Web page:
The Tractate Gittin, as its name implies, is concerned principally with problems connected with the kind of document known as Get. The derivation of this word, as also its primary meaning, is obscure. As used in the Talmud it means strictly ‘document’, in the widest sense of the term. In actual practice, however, it was applied almost exclusively to two kinds of document —The Tractate Gittin, as its name implies, is concerned principally with problems connected with the kind of document known as Get. The derivation of this word, as also its primary meaning, is obscure. As used in the Talmud it means strictly ‘document’, in the widest sense of the term. In actual practice, however, it was applied almost exclusively to two kinds of document — the Get Pitturin, the writ of release or divorce, given by a husband to a wife, and the Get Shihrur, or writ of manumission, given by a master to a slave. Gittin is concerned largely with questions of legal procedure and terminology, and in this respect it has close affinities with certain tractates in the Seder Nezikin. On the other hand, through its preoccupation with writs of divorce, it has necessarily to touch frequently on problems of conjugal relationships; and it was for this reason, no doubt, that it was included in the Seder Nashim. To avoid misunderstanding, however, the fact must be emphasized that the main theme of Gittin is not divorce, either in its legal or its moral aspect, but the validity of the document which effects divorce.The first three chapters discuss exhaustively the reasons for which a Get may be pronounced invalid by the Beth Din. These advance progressively from purely external flaws to serious flaws in the very content of the Get. Chapter IV commences with the regulations under which a man may cancel a Get (32a-34a), or change his name in the Get (34b). These regulations were laid down ‘for the better ordering (or adjustment) of society’, i.e., for the prevention of hardships or abuses; and most of the rest of this chapter is taken up with a number of other regulations made by the Rabbis for the same purpose, most of which have nothing to do with divorce. Prominent among the regulations made for the ‘better adjustment of society’ is Hillel’s institution of the Prosbul, which is discussed in (36a-37b). Chapter V contains a number of regulations of a similar type. In Chapter VI we return to the subject of writs of divorce, and the formulas by which a husband or wife can appoint an agent for taking or receiving the Get are laid down and minutely discussed (62b-64b). The first two Mishnahs in Chapter VII continue the same subject. Chapter VIII lays down the rules for deciding whether the Get has legally been given or not in cases where it was not actually transferred from hand to hand, e.g., where the husband threw it to the wife (77a-79b). Cases in which a second Get is required owing to some doubt about the first are then considered, and various types of invalid Get are defined, as also the penalties incurred by a woman for marrying again on the strength of such a Get (79b-81a).Chapter IX at first continues with the same subject, discussing the exact force of the word ‘but’ introducing an exception, and the Gemara adduces the attempts of four Rabbis to confute the opinion of R. Eliezer that a Get containing this word is valid. The validity of other conditions and exceptions is also discussed (83b-85a). The proper formula for the Get, and also for a writ of manumission, is then specified (85a-86a), and a description is given of various types of Get which are irregular or unusual but not invalid (86a-88a). The rest of the chapter deals with the validity of a Get given under compulsion (88b), the question whether attention is to be paid to common report (88b-90a), and finally, the ethical grounds for divorce (90a-90b). The exacting legal discussions which make up a great part of the Tractate are relieved by a considerable amount of Aggadah. The mention of ‘sicaricon’ in the fifth chapter provides a peg on which to hang a long Aggadic description of the siege of Jerusalem by Vespasian and Titus and the War of Bethar (55b-58a)....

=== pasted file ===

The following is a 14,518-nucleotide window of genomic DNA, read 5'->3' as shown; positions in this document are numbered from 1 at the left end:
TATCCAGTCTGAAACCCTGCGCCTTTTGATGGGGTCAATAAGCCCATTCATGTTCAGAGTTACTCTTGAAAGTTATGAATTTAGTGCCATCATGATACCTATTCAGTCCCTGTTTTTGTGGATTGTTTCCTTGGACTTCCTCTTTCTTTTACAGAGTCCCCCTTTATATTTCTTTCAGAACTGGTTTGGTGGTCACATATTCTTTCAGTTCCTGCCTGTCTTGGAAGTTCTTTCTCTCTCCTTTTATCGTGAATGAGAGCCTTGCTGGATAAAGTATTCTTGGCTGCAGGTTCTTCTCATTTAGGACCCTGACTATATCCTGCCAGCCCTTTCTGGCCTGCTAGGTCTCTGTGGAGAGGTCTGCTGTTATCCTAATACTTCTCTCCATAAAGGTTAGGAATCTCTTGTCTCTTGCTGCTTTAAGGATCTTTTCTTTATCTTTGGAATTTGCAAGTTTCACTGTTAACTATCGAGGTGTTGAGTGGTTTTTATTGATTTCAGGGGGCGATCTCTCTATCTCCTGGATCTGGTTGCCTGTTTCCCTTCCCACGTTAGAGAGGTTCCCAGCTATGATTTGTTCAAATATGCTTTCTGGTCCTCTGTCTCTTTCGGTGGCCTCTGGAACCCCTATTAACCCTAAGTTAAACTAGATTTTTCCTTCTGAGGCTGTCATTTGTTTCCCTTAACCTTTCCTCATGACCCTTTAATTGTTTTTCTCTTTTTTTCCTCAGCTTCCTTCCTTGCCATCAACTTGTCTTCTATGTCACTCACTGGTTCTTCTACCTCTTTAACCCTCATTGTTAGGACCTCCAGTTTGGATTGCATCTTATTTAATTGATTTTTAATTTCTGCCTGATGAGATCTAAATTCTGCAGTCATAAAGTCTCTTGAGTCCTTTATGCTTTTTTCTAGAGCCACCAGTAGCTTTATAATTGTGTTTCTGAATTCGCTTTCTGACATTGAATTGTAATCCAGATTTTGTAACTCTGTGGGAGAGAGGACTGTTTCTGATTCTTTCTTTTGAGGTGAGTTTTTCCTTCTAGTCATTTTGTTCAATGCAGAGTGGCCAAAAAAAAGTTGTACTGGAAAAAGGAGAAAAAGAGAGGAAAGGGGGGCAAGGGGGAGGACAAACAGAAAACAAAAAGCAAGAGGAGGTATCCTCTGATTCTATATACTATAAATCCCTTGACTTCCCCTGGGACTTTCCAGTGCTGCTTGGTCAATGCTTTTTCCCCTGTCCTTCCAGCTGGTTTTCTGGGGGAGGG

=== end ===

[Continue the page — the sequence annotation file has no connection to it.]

|Title||:||soncino babylonian talmud gittin|
|Format Type||:||Kindle Edition|
|Number of Pages||:||487 Pages|
|Status||:||Available For Download|
|Last checked||:||21 Minutes ago!|